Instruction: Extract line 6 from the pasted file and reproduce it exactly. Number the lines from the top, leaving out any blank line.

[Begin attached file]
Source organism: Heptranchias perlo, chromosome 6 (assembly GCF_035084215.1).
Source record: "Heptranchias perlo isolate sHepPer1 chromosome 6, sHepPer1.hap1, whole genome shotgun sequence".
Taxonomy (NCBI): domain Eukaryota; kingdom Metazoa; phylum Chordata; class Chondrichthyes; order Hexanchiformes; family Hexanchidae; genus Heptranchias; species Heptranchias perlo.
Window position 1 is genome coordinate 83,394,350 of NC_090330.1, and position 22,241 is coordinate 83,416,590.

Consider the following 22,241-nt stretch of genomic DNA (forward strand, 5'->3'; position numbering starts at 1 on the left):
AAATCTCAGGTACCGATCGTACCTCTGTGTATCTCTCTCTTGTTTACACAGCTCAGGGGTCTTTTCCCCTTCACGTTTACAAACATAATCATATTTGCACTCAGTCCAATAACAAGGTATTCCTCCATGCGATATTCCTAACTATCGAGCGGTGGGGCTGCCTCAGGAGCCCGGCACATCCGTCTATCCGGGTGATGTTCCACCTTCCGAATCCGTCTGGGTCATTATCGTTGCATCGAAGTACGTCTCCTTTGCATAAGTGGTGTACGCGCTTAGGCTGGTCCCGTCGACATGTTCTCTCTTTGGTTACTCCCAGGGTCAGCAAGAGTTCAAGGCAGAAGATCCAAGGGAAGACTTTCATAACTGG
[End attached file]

AAATCTCAGGTACCGATCGTACCTCTGTGTATCTCTCTCTTGTTTACACAGCTCAGGGGTCTTTTCCCCTTCACGTTTACAAACATAATCATATTTGCACTCAGTCCAATAACAAGGTATTCCTCCATGCGATATTCCTAACTATCGAGCGGTGGGGCTGCCTCAGGAGCCCGGCACATCCGTCTATCCGGGTGATGTTCCACCTTCCGAATCCGTCTGGGTCATTATCGTTGCATCGAAGTACGTCTCCTTTGCATAAGTGGTGTACGCGCTTAGGCTGGTCCCGTCGACATGTTCTCTCTTTGGTTACTCCCAGGGTCAGCAAGAGTTCAAGGCAGAAGATCCAAGGGAAGACTTTCATAACTGG